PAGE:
Every objective will be faced with some form of potential barriers and threats like the nurses or the other health care staff might face the fear of reporting errors due to compulsory requirements of that hospital relating to the harm to the professional license of the practitioner. In certain cases even the culture gets the blame and even worse can be the legal restrictions that are imposed on the medication error information (Kirke C. 2009). To avoid these barriers and threats it is important for the hospital authorities to implement the programs of quarterly focused discussion in which the front line staff can discuss about the problems that they face with the use of the medication. Secondly, the hospital authorities and the administration staff should ensure that they conduct training programmes and education training programmes for teaching the members of the medication safety team regarding the principles of error reduction by learning to standardize, restrict access, simplify, limit the use, automate, creation of false safes and improvement of access to information (Cronenwett et al. 2007). The utilization of electronic techniques is increasing gradually in the medical line. Therefore, the strategy of using electronic devices to record the administration of medications, their dosage, time duration, time of administration, patient reaction to the dose, changes in the dose and other relevant observation. In other words, a method should be created to capture or record the pharmacy interventions electronically either by using a palm held system or using the pharmacy computer system for the same. The data that is stored this way can be further used to identify the additional opportunities that can be utilized for improvement of the medication process.
Research in the field of medication safety is being conducted on a large scale. The medical practices involve great risk and include such practices that are vulnerable to error and these threats pose fatal risks for the health outcomes of the patients. The errors that occur during the process of administration of medication, arise due to many reasons but these reasons are still unknown (Pretorius et al. 2013). Therefore, it is important for the medical facilities to understand the cause of error and try to implement the strategies that aim in reducing or preventing medication errors.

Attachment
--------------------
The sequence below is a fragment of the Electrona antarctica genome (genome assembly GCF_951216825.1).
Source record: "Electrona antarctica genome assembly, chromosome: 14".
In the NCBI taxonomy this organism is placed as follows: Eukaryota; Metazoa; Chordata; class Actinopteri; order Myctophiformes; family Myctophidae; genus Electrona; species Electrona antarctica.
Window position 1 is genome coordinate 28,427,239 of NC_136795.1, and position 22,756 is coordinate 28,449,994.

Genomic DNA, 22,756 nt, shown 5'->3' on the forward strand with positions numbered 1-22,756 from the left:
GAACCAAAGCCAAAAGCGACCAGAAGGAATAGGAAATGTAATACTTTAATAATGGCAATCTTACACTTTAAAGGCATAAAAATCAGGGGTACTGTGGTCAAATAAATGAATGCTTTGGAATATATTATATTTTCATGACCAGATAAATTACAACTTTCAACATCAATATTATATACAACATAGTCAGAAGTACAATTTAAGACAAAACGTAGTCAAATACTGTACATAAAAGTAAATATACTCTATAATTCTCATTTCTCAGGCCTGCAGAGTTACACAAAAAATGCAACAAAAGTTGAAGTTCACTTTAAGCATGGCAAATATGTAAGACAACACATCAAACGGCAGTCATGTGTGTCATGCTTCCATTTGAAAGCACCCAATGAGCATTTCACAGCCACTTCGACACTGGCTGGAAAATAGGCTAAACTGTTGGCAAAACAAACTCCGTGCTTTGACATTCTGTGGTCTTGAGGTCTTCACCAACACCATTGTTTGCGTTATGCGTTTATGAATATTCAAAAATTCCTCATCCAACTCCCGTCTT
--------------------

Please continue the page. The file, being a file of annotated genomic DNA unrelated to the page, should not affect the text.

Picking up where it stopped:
Collection of data, when the question is of patient safety, is very important. The factors that contribute to medication errors are poorly understood by the medicine practitioners. The review discussed here is based on the survey of the staff and the physicians in the United States (Kaldjian et al. 2008). This survey explores the reporting of actual, hypothetical errors, the attitude of the staff towards these errors and the demographic factors that are responsible for the same. The study involved responses from 338 participants. Most of the participants agreed that the act of reporting errors significantly improved the quality of care for the future patients. After selection of the potential participants, the survey was conducted. It was self administered, paper based survey that did not require and personal identification information and the authorities assured the participants that their identities would be kept anonymous. The survey questionnaire dealt with the actual experiences of the participants (Kaldjian et al. 2008). The disclosures were queried for two basic mistakes that either resulted in prolonged treatment regime or caused discomfort or resulted in any form of disability or death. In each of the case, the participants were asked whether they reported or did not report the incident. The question included in the questionnaire were based on the knowledge and the attitude that was present among the participants regarding the reporting of the errors and these varying attitudes were based on the taxonomy of the factors that facilitated and impeded disclosure. The survey was designed in such a way that it encompassed the details relating to the responsibilities towards the community, the barriers in the attitudes, uncertainities, helplessness, anxieties and fears. Several demographic variables were also considered like the training level of the hospital staff, sex, speciality, differenciation between medical error and the mistake. The survey was conducted by ensuring anonymity of the details of the participants by not asking for their age, graduation year or their race or ethnicity. The survey was tested for validity of face, its clarity and the stability over time and the variation that would arise by surveying 16 participants. Time interval of two weeks was set and two rounds of identical survey was distributed to these participants. Statistical measures like the Spearman correlation of each of the response, was done depending upon the stability of each of the items. Items, for which the Spearman coefficient was less than 0.50, were neglected and not included in the final questionnaire. The reliability of all the questions that were included in the questionnaire, varied from being good to excellent, with Spearman p>= 0.6 (Kaldjian et al. 2008).